1. True Thankfulness Exalts God

We exalt God (Psalm 30:1) and calls on others to help (Psalm 34:3). True spiritual thankfulness wants God to be more exalted and man less.

 

2. True Thankfulness is Prayerful

Truth thankfulness rises towards heaven and God in holy prayer (Psalm 116:13 and 17). We do not give up praying when God has put an end to our troubles (Job 27:10).  With the truly thankful prayer leads deliverance and deliverance leads to prayer. It is love not mere necessity that makes him pray. Love to prayer and love to the God of prayer.

 

3. True Thankfulness Shows Love to God

Love draws the heart out in great love to God (Psalm 18:1). This was David’s song in the day that the Lord had delivered him from the hands of all his enemies and from the hand of Saul. The saints express this love in these three ways:

(a) Seeking to know God more  (Exodus 33:18). Moses had seen much of the wonders of God. Now his love is fired with desire to see and know the God of these wonders.

(b) Seeking to enjoy God more (Psalm 86:10-11). The Psalmist seeks to know the way to God to enjoy more communion with God. A thankful heart will only be content with God Himself, not merely the things of God.

(c) Seeking to glory in God more (Psalm 48:3-7, 12-13). The Church concludes that Psalm of rejoicing for victory with this as the greatest triumph “This God is our God for ever and ever (Psalm 48:14). The God that has done all these wonders is my God. She does not glory so much in the victories God had given her, as in belonging to the God of those victories.

 

4. Truth Thankfulness Requires Self-denial

Self-denial for God’s sake (Ezra 9:13-14). There is more thankfulness in one act of self-denial than in twenty days of thanksgiving.

 

5. True Thankfulness Fulfils our Vows

“What shall I render?” David says (Psalm 116:12). “I will pay my vows” (Psalm 116:14 and 18). This is as right a response as any for all the mercies of God to His people, whether national or personal, whether victories or supplies. All of these are God making good His covenant to them. We must pay our vows to God (Psalm 56:12).

 

6. True Thankfulness Trusts God

If God delivers a thankful heart it will trust Him another time (Exodus 14:31). A people or person cannot honour God more than by trusting Him. Abraham was strong in faith giving glory to God (Romans 4:20).

 

7. True Thankfulness is Life Changing

Thankfulness makes us order our life to God’s glory (Psalm 50:23). The main work of thanksgiving is the ordering of our lives (literally in Hebrew, disposing our way aright). Thankful lips do well, but thankful lives do better. A day of thanksgiving is something, but a life of thanksgiving is everything.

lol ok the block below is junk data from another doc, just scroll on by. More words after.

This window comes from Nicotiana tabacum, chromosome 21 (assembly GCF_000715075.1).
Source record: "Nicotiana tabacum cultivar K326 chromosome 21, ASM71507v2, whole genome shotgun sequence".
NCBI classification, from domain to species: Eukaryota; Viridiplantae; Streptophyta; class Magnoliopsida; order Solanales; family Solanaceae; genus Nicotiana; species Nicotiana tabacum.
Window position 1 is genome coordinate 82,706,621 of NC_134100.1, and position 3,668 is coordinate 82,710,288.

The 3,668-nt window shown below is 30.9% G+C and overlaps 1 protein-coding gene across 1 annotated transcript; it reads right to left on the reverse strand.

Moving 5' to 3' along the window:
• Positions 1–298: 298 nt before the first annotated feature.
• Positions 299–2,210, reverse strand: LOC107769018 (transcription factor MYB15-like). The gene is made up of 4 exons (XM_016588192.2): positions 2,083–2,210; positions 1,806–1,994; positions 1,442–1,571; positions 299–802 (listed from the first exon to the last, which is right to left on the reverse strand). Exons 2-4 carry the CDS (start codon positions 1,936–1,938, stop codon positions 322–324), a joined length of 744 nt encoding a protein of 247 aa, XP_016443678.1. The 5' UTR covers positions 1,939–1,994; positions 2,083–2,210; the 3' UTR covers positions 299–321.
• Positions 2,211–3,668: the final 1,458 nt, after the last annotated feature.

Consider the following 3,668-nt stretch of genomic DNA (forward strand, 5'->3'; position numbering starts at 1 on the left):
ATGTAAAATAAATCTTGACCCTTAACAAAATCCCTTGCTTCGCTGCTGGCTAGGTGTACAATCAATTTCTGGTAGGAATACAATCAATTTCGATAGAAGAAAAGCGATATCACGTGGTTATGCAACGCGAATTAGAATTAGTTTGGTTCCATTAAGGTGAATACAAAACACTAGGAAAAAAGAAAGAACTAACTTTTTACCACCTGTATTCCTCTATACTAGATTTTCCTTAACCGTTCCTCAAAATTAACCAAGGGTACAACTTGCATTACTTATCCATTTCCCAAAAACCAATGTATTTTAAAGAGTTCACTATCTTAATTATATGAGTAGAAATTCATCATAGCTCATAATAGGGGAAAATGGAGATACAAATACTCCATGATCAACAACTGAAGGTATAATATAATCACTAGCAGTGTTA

8. True Thankfulness Desires Others to Praise God

A thankful heart is filled with enlarged desires that others, that all would be thankful. The holy psalmist cries out to all that receive mercies, that they would respond with praise to God (Psalm 107:31). He observes how much people receive from God and how little they give back to God. He is troubled by this. He cries out like someone in pain and grief. He is not willing that God should lose anything by any of the wonders He does. Surely this a high expression of thankfulness, when the heart labours with holy desires for the whole world to give glory to God (see the whole of Psalm 148). A gracious heart does not think it enough to praise God alone; even though it would praise God supposing were there none in heaven or earth to keep it company.

 

9. True Thankfulness Speaks of God’s Works

A thankful heart delights to speak of the wonderful works of God (Psalm 145:5, 10-12).  The Church praises God’s great goodness, mercies and the multitude of His lovingkindnesses (Isaiah 63:7). The saints not only stir up one another to speak of His praises but seek to preserve the memory of His wonderful works to all generations (Psalm 145:4-7; Psalm 78:2-5).

 

10. True Thankfulness Longs for Heaven

Since gracious spirits adorned with thankfulness can only live a short while to praise God on earth, and since their generations will not continue forever to do this work–they long for heaven. There in the presence of God their praises will be perfected. Here they are feeble, weary, full of natural and sinful weakness There they will be vigourous, active, pure and perfect without change or end to all eternity (Revelation 8:4).  Thankfulness is a pure flame of a restless motion, always mounting upward until it comes to heaven. There it will sing everlasting hallelujahs to Him that sits on the throne and to the Lamb. There it will observe a day of thanksgiving that will never have an evening.